Behind the 5G Hype – What You Need to Know

Given that the cellular market is pretty well saturated in the developed world and cell companies are not likely to sell a lot of $1,200 cell phones in the developing world, Verizon, AT&T and the others are working overtime to create something to separate you from more of your money.

To even the game, you need to be knowledgeable.

For example, are you aware that most current cell phones being sold today WILL NOT support 5G?  Its true.  They will support pretend 5G (called 5G Evolution by AT&T, but I think they stopped calling it that after they were sued).  My partner Ray has a phone on AT&T and the phone says 5G, but I know for a fact that his phone does not have a 5G radio in it.

Rumors say that Apple plans to release one or more 5G capable phones some time next year, likely in the fall, but possibly earlier.  Maybe!

Samsung has a couple of 5G capable phones today – for example the Note 10 5G, which is different than the Note 10 and costs several hundred dollars more.

So what else do you need to know?

AT&T just launched it’s 5G service in 10 cities including LA, San Francisco and San Jose.  If you are an AT&T customer, have one of those new 5G phones, pay extra for a 5G service plan and happen to be near one of their 5G towers, you are good to go.  If you miss out on any of those requirements, you won’t get 5G.

As I have often said, when it comes to telecommunications services, we are like a developing country.  Other countries, like China, South Korea and Switzerland are far ahead of us in rolling out real 5G.

Part of the problem is radio spectrum.  5G will operate on three different frequency bands, called, for simplicity, low, medium and high.  Low is the most available spectrum to the carriers but also the most congested so while it can be deployed more quickly, it will also give you the smallest speed bump.  High is the least crowded but also the least available, at least until the FCC frees up more spectrum.  It will, eventually, give the best speed.  But it has a downside which is that the high frequency radio waves don’t travel very far or through building walls, so that will require tens of thousands of new towers.  Historically, city planners in the nice parts of town are anti cell tower (although these will be much smaller), so you have competing needs.

T-Mobile uses low band and claims that their network of slow-G (excuse me, 5G) covers 200 million people.  When Wired tested their network with one of the two phones that they sell that support 5G ($900 and $1,300), they found speeds as high as 158 megabits, but as low as 5 megabits.  Neither one are as fast as your current cable Internet.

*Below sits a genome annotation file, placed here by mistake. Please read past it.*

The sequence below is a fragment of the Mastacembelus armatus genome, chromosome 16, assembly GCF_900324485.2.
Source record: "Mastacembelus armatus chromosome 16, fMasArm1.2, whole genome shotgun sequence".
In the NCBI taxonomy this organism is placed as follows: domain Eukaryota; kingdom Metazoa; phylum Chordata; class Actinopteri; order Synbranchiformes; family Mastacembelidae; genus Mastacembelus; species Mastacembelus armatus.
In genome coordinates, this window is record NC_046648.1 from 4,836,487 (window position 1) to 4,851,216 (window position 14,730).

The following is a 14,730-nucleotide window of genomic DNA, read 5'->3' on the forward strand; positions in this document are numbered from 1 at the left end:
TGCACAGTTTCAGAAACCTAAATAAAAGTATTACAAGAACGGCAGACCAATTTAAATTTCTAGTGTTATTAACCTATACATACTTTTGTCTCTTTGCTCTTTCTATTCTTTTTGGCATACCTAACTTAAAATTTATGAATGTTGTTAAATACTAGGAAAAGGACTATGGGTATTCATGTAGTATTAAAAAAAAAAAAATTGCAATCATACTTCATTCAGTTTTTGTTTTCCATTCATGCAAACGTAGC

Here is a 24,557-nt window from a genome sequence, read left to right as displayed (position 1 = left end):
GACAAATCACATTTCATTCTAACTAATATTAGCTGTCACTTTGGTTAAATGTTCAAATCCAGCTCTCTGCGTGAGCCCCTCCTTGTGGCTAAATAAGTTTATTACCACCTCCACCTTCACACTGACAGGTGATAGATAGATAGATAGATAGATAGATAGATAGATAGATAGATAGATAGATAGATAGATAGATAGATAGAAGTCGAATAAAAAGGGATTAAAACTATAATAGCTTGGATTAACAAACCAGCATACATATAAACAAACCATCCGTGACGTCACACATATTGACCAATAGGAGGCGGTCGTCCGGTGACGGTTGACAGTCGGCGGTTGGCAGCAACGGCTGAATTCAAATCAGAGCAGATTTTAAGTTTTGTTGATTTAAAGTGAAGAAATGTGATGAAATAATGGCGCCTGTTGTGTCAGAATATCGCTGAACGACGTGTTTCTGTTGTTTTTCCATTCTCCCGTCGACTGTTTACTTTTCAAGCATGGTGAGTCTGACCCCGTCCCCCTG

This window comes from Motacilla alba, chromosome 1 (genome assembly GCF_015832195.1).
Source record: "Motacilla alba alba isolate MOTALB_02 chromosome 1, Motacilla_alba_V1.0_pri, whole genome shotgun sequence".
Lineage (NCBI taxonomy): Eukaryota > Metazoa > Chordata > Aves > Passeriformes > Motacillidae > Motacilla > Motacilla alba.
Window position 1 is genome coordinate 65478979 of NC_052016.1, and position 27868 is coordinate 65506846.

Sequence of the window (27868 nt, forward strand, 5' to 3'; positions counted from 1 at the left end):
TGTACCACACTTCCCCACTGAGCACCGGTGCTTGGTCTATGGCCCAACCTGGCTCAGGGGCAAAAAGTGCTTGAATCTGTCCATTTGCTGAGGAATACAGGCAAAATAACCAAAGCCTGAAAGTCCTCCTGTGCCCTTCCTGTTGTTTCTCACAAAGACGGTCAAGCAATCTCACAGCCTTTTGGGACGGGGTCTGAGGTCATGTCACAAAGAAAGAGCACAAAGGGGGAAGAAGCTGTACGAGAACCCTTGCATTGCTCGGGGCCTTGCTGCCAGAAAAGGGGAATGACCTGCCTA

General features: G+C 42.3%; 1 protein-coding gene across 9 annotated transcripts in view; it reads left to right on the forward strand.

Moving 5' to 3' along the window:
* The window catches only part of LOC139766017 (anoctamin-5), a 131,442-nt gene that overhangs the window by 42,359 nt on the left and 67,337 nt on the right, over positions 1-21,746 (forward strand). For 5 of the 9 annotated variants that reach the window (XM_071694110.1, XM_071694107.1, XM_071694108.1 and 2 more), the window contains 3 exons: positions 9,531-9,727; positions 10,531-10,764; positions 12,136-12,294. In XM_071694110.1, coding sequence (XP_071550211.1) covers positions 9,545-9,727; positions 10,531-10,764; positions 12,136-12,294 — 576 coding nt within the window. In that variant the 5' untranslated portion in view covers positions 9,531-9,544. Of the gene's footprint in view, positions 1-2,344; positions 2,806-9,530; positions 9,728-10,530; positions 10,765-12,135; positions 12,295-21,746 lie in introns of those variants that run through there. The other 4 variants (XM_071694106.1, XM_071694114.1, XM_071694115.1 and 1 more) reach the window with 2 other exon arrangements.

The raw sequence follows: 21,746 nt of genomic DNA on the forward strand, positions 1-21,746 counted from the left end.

T-Mobile admits that their 5-G service will only be about 20 percent faster than their existing service.

Verizon, on the other hand, uses the high band and tests show speeds of between 600 megabits and 1.5 gigabits – that is extremely fast.  But it is only available in small parts of 17 cities.  And the connection will only work if you are outside and near one of the few towers.

AT&T’s so called 5G service uses the slow band (low), but it also has high band service that it is offering to a select few business customers in a few locations.

Sprint is using the mid band and tests show speeds of between 110 megabits up to 400 megabits, which is, at the high end, probably 10 times faster than the speediest current 4G cell service.  They claim that their service covers about 3 percent of the residents of the U.S.

On the other hand, South Korea will cover 90 percent of their population with real 5G within the next two weeks.  They say that average speeds with be between 300 and 500 megabits and peak speeds will be between 800 and 900 megabits.

Statistics say that in 2020, 3G cell service will be more prevalent than 5G worldwide.

This doesn’t mean that you shouldn’t go for 5G cell programs.  It does mean that you should understand what you are getting.  And not getting.

The carriers, collectively, are spending billions of dollars to build out 5G network infrastructure ahead of when people get 5G capable phones, so they assume that people will, eventually, fork over their money for expensive phones and more expensive cell service.

My suggestion is to wait until there are more phone choices, wider service availability (are are two small sections inside the city limits of Denver that have broad 5G coverage today, according to Verizon and we have more data to understand what kind of speed boost you are really going to get.

Also, all of the providers are selling boxes that you can plug into your Internet connection to give you 5G when you are at home.  Other than to impress people, I see no reason to do this because it will not run any faster than the WiFi in your house already runs.

Source: Wired

 

 

 

 

 

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